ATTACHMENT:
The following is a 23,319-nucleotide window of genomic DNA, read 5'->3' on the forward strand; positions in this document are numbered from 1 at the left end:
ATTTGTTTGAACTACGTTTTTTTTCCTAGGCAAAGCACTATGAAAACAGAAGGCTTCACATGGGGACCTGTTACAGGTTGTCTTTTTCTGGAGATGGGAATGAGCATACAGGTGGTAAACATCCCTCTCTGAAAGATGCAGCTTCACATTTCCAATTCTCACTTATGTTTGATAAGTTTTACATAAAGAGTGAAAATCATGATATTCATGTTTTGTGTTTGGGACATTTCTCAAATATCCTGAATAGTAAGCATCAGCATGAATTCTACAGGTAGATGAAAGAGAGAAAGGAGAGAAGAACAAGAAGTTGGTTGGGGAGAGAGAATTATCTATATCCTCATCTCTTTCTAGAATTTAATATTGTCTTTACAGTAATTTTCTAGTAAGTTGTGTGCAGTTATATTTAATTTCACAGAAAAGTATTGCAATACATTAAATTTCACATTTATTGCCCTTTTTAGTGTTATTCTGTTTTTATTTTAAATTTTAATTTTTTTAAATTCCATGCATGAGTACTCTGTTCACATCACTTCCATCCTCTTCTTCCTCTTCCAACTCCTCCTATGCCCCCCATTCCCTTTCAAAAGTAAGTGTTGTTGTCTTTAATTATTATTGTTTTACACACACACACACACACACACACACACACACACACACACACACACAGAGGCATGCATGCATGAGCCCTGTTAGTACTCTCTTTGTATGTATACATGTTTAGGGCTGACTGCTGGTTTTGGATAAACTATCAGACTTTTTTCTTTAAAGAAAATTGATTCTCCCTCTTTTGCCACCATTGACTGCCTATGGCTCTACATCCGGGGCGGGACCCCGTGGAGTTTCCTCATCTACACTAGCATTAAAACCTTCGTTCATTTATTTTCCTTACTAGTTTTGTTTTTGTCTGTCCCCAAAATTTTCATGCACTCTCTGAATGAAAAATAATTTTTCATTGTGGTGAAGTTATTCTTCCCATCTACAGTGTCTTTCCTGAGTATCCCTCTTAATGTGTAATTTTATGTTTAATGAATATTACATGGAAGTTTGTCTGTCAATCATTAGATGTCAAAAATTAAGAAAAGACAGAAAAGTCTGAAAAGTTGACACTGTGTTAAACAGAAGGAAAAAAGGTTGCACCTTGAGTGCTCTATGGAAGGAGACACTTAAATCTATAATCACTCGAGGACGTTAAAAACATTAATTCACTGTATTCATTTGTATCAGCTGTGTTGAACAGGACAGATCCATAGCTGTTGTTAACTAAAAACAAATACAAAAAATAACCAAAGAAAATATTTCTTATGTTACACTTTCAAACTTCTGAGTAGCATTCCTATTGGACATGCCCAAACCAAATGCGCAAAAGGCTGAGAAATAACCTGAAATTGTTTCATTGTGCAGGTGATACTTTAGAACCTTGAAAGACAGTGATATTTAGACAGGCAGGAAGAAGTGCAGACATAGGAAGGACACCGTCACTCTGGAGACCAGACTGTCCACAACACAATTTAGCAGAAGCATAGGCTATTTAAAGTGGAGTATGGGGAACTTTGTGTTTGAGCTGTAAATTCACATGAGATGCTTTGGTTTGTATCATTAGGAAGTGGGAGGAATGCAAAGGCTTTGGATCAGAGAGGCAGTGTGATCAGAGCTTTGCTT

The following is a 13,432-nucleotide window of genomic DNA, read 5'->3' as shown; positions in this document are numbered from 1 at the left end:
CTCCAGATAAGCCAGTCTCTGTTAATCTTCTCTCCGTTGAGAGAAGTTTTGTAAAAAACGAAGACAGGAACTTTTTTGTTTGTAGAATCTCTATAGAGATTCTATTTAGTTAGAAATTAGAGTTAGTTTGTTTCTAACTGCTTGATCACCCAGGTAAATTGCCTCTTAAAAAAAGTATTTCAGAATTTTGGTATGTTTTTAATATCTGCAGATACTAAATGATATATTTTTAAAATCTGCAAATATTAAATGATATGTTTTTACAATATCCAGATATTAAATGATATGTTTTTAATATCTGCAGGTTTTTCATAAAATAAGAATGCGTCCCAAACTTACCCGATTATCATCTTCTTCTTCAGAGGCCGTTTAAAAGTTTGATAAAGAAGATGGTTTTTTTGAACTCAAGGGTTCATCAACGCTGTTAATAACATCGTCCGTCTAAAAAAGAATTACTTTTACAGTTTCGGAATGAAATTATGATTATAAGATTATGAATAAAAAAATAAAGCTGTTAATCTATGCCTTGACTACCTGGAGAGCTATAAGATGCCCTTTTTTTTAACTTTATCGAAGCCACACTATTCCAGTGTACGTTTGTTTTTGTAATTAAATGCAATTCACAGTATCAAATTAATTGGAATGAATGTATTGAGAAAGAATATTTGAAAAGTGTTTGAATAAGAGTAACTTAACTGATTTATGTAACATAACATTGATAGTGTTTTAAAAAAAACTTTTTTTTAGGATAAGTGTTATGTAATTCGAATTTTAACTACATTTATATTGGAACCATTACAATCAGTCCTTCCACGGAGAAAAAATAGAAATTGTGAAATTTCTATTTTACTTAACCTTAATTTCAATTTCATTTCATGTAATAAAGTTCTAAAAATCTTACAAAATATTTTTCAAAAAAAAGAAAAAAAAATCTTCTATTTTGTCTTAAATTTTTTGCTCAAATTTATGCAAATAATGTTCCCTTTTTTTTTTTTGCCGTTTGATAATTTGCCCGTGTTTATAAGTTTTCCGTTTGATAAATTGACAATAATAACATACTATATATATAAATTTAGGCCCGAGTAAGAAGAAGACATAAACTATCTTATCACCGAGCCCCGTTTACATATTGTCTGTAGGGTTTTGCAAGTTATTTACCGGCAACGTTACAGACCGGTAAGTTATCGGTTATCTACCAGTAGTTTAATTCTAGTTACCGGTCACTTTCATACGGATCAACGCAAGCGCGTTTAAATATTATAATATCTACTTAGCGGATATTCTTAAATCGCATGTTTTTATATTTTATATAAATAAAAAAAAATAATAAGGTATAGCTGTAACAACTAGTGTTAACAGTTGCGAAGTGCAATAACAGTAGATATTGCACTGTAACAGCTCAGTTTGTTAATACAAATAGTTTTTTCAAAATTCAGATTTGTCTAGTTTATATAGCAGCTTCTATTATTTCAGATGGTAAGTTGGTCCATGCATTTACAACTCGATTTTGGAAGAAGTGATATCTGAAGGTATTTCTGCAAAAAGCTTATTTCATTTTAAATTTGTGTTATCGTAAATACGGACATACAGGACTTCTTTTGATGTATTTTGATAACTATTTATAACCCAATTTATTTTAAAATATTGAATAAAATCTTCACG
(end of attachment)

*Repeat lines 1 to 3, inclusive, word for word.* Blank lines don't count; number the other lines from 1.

The following is a 23,319-nucleotide window of genomic DNA, read 5'->3' on the forward strand; positions in this document are numbered from 1 at the left end:
ATTTGTTTGAACTACGTTTTTTTTCCTAGGCAAAGCACTATGAAAACAGAAGGCTTCACATGGGGACCTGTTACAGGTTGTCTTTTTCTGGAGATGGGAATGAGCATACAGGTGGTAAACATCCCTCTCTGAAAGATGCAGCTTCACATTTCCAATTCTCACTTATGTTTGATAAGTTTTACATAAAGAGTGAAAATCATGATATTCATGTTTTGTGTTTGGGACATTTCTCAAATATCCTGAATAGTAAGCATCAGCATGAATTCTACAGGTAGATGAAAGAGAGAAAGGAGAGAAGAACAAGAAGTTGGTTGGGGAGAGAGAATTATCTATATCCTCATCTCTTTCTAGAATTTAATATTGTCTTTACAGTAATTTTCTAGTAAGTTGTGTGCAGTTATATTTAATTTCACAGAAAAGTATTGCAATACATTAAATTTCACATTTATTGCCCTTTTTAGTGTTATTCTGTTTTTATTTTAAATTTTAATTTTTTTAAATTCCATGCATGAGTACTCTGTTCACATCACTTCCATCCTCTTCTTCCTCTTCCAACTCCTCCTATGCCCCCCATTCCCTTTCAAAAGTAAGTGTTGTTGTCTTTAATTATTATTGTTTTACACACACACACACACACACACACACACACACACACACACACACACAGAGGCATGCATGCATGAGCCCTGTTAGTACTCTCTTTGTATGTATACATGTTTAGGGCTGACTGCTGGTTTTGGATAAACTATCAGACTTTTTTCTTTAAAGAAAATTGATTCTCCCTCTTTTGCCACCATTGACTGCCTATGGCTCTACATCCGGGGCGGGACCCCGTGGAGTTTCCTCATCTACACTAGCATTAAAACCTTCGTTCATTTATTTTCCTTACTAGTTTTGTTTTTGTCTGTCCCCAAAATTTTCATGCACTCTCTGAATGAAAAATAATTTTTCATTGTGGTGAAGTTATTCTTCCCATCTACAGTGTCTTTCCTGAGTATCCCTCTTAATGTGTAATTTTATGTTTAATGAATATTACATGGAAGTTTGTCTGTCAATCATTAGATGTCAAAAATTAAGAAAAGACAGAAAAGTCTGAAAAGTTGACACTGTGTTAAACAGAAGGAAAAAAGGTTGCACCTTGAGTGCTCTATGGAAGGAGACACTTAAATCTATAATCACTCGAGGACGTTAAAAACATTAATTCACTGTATTCATTTGTATCAGCTGTGTTGAACAGGACAGATCCATAGCTGTTGTTAACTAAAAACAAATACAAAAAATAACCAAAGAAAATATTTCTTATGTTACACTTTCAAACTTCTGAGTAGCATTCCTATTGGACATGCCCAAACCAAATGCGCAAAAGGCTGAGAAATAACCTGAAATTGTTTCATTGTGCAGGTGATACTTTAGAACCTTGAAAGACAGTGATATTTAGACAGGCAGGAAGAAGTGCAGACATAGGAAGGACACCGTCACTCTGGAGACCAGACTGTCCACAACACAATTTAGCAGAAGCATAGGCTATTTAAAGTGGAGTATGGGGAACTTTGTGTTTGAGCTGTAAATTCACATGAGATGCTTTGGTTTGTATCATTAGGAAGTGGGAGGAATGCAAAGGCTTTGGATCAGAGAGGCAGTGTGATCAGAGCTTTGCTT

The following is a 13,432-nucleotide window of genomic DNA, read 5'->3' as shown; positions in this document are numbered from 1 at the left end: